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Thread: Reality check!

  1. #1
    STG
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    Reality check!

    Davide said it best. (latest post another thread) "Small step backwards"


    HL has proved itself over the last twenty years (recent Mountain biking action comparing designs). Acutually, both have been out there for a number of years, with little debate over the superior attributes of HL.

    Now, suddenly because Dave Turner produces a frame with pivot on seat stay, all is better? Don't get me wrong, "I'm a Turner groupy" but, his cult following can't protect him from physics.

    Dave did a fine job with TNT design! Compensating for design inherant shortcomings. Add, the fact that shock design has jumped lightyears ahead, it's easy to be confused. After all we are talking very small changes.

    Bottom line: TNT's design is a near (1mm) bullseye. And applied to the Six pac/RFX format the debate has merit! One could argue that TNT designs does somethings better in the freeriding format. (pro's and cons to every design)

    Where, there should be little debate "endurance field." While the TNT flux is no slouch
    and comes very close to the performance of HL, I think Maxwell Smart said it best "Missed it by that much" in this case 1mm.

  2. #2
    The Ancient One
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    Quote Originally Posted by STG
    Davide said it best. (latest post another thread) "Small step backwards"


    HL has proved itself over the last twenty years (recent Mountain biking action comparing designs). Acutually, both have been out there for a number of years, with little debate over the superior attributes of HL.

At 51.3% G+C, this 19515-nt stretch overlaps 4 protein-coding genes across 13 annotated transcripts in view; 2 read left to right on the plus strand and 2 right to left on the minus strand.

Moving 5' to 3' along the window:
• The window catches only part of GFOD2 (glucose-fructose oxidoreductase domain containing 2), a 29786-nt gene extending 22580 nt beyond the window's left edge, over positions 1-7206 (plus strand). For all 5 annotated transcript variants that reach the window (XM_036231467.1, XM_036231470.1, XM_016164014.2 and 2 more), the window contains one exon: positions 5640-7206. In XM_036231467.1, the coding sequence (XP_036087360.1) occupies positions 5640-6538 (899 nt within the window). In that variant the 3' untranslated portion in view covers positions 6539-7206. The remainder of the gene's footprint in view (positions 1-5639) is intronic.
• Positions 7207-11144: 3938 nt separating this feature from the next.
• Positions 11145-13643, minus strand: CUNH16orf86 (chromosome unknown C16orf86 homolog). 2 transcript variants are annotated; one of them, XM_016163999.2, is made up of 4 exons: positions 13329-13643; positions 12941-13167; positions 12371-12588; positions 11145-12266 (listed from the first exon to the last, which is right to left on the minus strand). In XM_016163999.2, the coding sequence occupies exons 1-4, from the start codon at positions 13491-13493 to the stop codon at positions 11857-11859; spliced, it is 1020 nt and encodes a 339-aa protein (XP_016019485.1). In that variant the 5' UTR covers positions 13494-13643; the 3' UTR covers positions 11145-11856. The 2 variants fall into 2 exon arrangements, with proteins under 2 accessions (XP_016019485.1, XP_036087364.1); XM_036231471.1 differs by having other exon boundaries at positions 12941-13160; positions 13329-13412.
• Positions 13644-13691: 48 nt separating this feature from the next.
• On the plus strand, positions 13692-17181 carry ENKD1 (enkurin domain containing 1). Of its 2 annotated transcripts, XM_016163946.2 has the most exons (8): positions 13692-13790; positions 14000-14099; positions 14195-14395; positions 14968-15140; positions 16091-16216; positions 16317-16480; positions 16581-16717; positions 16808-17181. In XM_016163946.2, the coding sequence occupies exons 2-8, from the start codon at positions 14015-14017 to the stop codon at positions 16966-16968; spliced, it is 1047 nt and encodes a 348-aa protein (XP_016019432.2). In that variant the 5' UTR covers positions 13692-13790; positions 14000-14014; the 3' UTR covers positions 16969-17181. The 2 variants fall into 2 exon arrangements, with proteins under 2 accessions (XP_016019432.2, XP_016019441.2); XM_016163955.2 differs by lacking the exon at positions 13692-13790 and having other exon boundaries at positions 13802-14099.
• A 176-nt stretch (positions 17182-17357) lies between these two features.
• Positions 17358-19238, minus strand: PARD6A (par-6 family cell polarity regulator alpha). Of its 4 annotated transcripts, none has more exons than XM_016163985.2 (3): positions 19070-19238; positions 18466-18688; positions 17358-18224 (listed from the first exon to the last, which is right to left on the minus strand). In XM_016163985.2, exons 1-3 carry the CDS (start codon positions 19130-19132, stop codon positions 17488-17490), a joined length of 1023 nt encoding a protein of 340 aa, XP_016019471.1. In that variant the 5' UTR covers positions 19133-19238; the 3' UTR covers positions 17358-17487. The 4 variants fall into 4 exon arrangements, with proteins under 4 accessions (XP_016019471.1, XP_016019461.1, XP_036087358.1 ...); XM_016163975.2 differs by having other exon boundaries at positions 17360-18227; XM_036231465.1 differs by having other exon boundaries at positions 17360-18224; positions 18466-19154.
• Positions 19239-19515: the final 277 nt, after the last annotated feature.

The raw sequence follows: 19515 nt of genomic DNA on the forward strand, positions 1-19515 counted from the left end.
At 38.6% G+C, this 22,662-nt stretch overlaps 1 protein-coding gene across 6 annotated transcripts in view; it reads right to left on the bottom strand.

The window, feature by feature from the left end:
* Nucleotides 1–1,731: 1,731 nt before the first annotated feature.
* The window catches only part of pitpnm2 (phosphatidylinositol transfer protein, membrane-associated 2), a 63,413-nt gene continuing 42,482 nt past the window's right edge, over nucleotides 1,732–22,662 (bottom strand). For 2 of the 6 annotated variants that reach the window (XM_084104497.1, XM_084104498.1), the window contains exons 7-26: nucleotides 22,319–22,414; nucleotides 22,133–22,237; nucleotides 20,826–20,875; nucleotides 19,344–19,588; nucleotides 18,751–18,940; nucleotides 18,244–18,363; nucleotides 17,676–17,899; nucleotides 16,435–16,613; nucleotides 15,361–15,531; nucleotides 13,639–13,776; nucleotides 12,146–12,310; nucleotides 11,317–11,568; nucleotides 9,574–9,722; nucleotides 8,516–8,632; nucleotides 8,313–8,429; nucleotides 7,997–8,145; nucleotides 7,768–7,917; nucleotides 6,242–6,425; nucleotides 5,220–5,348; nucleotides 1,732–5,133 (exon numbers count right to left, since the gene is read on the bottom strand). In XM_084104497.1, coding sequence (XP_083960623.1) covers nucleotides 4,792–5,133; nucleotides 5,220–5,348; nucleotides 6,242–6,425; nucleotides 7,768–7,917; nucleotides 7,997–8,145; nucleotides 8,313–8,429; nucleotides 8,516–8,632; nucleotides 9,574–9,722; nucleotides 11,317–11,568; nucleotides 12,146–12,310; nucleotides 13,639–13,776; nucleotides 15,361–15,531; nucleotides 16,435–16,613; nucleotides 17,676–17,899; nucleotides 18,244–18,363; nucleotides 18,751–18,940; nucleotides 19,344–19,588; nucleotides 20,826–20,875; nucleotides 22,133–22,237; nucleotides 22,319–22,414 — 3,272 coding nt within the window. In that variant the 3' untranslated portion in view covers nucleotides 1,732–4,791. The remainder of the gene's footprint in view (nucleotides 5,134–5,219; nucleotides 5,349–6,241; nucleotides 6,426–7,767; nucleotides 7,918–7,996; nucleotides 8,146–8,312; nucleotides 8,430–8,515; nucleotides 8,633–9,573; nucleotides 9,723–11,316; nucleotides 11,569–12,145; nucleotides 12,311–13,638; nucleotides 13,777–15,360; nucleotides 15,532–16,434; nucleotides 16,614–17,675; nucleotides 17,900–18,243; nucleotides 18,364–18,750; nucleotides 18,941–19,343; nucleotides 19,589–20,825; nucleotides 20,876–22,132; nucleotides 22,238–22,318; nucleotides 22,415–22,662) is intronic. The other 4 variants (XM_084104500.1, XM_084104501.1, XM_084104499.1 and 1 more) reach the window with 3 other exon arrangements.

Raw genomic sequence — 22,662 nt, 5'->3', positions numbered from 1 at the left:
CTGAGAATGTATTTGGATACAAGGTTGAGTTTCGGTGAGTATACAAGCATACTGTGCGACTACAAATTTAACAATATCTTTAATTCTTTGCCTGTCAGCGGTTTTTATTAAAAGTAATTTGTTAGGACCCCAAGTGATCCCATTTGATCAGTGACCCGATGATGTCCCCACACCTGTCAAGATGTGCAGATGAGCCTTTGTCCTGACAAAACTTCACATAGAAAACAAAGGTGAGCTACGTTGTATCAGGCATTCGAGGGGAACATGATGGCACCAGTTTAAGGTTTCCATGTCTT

Now, suddenly because Dave Turner produces a frame with pivot on seat stay, all is better? Don't get me wrong, "I'm a Turner groupy" but, his cult following can't protect him from physics.

    Dave did a fine job with TNT design! Compensating for design inherant shortcomings. Add, the fact that shock design has jumped lightyears ahead, it's easy to be confused. After all we are talking very small changes.

    Bottom line: TNT's design is a near (1mm) bullseye. And applied to the Six pac/RFX format the debate has merit! One could argue that TNT designs does somethings better in the freeriding format. (pro's and cons to every design)

    Where, there should be little debate "endurance field." While the TNT flux is no slouch
    and comes very close to the performance of HL, I think Maxwell Smart said it best "Missed it by that much" in this case 1mm.
    I pretty much agree with what you're saying, but you're putting too much emphasis on the 1mm thing. If it was only a matter of that tiny difference in axle path, then the two bikes, even under pure theoretical analysis, as opposed to riding impression, would behave almost exactly the same.

    But braking performance depends on both axle path and the extent to which the axle and caliper carrying link rotates with respect to the main frame. That amount is determined by the location of the pivot or IC. This is a noncontroversial point, agreed upon by all vehicle suspension experts.

    As for pedaling, the latest thinking in motorcycle dynamics says that the exact location of the pivot or IC also matters, not just axle path. But here the difference only manifests itself when traction is momentarily lost. Basically the TNT design would tend to compress more at that instant. Since on a mountain bike if you don't almost immediately regain traction during a climb you're going to stall out, the less movement of the suspension at that moment, the better.
    "Don't criticize what you can't understand."

  3. #3
    www.derbyrims.com
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    Quote Originally Posted by Steve from JH
    I pretty much agree with what you're saying, but you're putting too much emphasis on the 1mm thing. If it was only a matter of that tiny difference in axle path, then the two bikes, even under pure theoretical analysis, as opposed to riding impression, would behave almost exactly the same.

    But braking performance depends on both axle path and the extent to which the axle and caliper carrying link rotates with respect to the main frame. That amount is determined by the location of the pivot or IC. This is a noncontroversial point, agreed upon by all vehicle suspension experts.